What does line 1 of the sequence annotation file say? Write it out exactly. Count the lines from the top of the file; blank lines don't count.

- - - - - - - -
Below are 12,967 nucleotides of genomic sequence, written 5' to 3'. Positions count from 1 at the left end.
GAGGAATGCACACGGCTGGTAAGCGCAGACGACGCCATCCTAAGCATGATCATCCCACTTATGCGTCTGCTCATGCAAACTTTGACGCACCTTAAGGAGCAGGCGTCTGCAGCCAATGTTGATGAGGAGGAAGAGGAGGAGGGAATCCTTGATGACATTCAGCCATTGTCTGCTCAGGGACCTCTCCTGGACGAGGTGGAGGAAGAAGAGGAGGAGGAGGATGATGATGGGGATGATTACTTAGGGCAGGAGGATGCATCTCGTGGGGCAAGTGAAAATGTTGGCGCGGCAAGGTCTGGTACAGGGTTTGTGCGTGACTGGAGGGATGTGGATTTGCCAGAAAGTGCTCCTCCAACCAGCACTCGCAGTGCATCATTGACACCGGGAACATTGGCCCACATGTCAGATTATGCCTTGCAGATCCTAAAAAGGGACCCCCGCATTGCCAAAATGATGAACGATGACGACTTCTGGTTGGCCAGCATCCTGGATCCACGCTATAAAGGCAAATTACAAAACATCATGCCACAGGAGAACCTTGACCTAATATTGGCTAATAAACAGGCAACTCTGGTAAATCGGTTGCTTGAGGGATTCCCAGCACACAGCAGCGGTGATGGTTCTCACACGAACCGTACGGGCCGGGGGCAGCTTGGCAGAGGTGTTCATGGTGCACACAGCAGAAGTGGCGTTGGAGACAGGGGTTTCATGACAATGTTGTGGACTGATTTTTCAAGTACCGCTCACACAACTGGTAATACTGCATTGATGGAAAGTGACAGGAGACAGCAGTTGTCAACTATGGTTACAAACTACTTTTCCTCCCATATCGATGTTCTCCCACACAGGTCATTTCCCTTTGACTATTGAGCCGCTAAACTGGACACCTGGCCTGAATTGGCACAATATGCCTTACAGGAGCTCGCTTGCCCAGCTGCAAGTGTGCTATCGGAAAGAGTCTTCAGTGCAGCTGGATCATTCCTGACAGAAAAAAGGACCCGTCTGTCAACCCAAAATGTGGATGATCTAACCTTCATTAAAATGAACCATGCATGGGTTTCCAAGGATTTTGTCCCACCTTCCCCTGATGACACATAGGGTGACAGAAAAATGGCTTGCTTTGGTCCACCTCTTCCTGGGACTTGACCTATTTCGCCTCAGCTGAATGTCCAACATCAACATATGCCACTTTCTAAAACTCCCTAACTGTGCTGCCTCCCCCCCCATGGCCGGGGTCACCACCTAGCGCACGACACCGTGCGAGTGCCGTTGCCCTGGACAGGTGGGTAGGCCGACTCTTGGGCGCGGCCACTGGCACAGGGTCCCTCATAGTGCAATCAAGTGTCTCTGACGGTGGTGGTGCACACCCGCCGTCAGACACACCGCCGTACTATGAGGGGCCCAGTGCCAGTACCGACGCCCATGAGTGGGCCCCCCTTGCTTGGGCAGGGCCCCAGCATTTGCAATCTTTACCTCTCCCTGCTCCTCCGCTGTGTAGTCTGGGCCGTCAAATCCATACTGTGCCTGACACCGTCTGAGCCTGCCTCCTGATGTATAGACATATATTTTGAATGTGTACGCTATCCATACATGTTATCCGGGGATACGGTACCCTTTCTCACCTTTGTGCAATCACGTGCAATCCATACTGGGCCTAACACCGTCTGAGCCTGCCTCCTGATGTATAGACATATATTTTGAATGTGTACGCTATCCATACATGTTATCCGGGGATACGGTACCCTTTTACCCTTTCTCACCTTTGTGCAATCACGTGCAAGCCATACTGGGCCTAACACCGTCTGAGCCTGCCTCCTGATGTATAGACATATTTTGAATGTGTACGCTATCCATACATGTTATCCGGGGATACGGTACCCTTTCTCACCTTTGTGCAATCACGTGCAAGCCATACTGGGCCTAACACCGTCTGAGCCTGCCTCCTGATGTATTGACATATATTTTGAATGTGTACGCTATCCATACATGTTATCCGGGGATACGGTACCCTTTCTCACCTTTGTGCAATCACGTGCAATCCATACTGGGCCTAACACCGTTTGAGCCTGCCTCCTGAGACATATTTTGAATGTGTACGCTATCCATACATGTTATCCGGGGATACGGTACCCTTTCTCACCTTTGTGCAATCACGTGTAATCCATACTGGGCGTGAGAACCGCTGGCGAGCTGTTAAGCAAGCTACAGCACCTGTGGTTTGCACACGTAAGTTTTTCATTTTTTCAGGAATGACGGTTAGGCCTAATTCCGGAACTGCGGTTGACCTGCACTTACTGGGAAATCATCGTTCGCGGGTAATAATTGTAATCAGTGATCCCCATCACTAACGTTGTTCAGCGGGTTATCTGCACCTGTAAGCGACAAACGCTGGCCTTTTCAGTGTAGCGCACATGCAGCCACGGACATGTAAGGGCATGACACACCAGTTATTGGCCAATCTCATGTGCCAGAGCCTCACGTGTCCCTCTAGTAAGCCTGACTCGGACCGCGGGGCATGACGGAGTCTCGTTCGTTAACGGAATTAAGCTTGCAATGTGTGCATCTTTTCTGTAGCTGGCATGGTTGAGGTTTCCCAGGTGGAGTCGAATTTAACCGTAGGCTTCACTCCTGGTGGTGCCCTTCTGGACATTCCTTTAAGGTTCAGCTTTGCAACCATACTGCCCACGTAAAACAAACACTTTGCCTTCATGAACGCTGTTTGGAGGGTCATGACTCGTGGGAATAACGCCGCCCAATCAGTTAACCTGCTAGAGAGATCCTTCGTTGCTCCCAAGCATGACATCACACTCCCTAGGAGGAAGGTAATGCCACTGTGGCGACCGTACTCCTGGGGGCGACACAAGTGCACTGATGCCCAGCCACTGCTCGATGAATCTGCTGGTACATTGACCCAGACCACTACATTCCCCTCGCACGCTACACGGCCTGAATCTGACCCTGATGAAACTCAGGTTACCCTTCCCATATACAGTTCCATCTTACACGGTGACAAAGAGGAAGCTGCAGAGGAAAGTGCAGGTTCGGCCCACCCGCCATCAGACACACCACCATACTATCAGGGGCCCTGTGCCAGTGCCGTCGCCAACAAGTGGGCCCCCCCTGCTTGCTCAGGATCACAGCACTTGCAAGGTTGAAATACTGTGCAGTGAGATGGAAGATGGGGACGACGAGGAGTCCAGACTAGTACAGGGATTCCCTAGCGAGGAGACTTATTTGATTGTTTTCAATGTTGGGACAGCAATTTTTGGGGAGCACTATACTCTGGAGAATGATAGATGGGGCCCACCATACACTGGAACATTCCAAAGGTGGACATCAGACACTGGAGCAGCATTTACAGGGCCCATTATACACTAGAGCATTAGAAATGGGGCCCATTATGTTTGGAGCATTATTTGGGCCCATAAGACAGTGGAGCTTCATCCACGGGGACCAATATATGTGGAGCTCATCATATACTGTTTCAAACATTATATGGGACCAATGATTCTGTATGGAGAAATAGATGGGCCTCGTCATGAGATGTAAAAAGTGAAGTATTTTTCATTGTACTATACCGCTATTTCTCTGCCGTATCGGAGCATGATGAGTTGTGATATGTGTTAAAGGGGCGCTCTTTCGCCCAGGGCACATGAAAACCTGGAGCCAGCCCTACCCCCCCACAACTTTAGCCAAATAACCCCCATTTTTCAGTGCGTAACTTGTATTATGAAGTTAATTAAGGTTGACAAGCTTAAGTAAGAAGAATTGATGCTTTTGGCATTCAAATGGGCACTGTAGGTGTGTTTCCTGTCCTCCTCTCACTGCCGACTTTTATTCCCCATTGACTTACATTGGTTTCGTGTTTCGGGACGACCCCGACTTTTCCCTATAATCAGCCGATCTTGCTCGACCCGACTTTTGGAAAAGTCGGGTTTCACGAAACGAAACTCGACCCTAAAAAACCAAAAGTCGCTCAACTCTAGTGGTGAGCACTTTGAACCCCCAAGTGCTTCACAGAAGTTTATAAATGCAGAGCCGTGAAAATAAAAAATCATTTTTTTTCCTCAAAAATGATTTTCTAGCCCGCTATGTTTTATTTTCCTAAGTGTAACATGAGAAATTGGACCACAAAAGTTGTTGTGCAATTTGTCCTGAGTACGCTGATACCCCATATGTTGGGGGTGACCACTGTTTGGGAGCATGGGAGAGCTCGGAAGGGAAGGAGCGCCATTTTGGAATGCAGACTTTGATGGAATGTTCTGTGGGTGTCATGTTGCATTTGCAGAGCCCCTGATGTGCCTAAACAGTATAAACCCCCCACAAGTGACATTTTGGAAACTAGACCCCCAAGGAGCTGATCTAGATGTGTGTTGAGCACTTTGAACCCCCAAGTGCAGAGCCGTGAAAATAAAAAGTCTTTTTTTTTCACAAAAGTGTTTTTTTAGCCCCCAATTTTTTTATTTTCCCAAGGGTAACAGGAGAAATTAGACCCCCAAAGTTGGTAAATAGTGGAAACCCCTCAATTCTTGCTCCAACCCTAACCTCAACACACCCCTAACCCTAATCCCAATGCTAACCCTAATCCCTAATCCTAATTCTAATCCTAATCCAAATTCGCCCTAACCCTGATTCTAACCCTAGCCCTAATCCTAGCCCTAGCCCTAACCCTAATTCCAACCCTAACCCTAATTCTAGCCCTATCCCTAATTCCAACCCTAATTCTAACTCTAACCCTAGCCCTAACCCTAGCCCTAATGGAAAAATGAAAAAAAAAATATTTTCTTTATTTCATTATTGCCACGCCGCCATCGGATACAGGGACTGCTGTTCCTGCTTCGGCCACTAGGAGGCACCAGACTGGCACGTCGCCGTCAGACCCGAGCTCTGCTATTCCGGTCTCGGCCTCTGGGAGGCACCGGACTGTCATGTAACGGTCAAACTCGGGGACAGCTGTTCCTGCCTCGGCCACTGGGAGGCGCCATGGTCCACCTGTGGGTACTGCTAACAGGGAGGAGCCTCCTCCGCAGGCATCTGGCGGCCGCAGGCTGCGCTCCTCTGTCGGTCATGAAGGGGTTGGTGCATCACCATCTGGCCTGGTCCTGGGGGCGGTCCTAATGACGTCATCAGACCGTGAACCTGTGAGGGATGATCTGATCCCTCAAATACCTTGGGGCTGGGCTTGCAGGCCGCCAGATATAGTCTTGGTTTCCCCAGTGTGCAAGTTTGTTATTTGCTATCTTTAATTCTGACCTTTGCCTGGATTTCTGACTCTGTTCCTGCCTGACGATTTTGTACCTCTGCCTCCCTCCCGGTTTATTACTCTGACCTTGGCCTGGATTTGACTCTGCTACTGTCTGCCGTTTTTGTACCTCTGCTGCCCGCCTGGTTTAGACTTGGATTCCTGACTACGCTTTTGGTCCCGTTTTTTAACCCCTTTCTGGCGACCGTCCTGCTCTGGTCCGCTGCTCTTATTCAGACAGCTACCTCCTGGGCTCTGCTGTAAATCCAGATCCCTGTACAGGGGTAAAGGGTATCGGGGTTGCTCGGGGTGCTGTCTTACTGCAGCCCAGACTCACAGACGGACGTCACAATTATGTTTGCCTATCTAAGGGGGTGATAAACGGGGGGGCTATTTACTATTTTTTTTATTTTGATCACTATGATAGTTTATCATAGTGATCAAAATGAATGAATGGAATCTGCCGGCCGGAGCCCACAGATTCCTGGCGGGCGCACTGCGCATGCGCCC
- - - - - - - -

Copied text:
Below are 12,967 nucleotides of genomic sequence, written 5' to 3'. Positions count from 1 at the left end.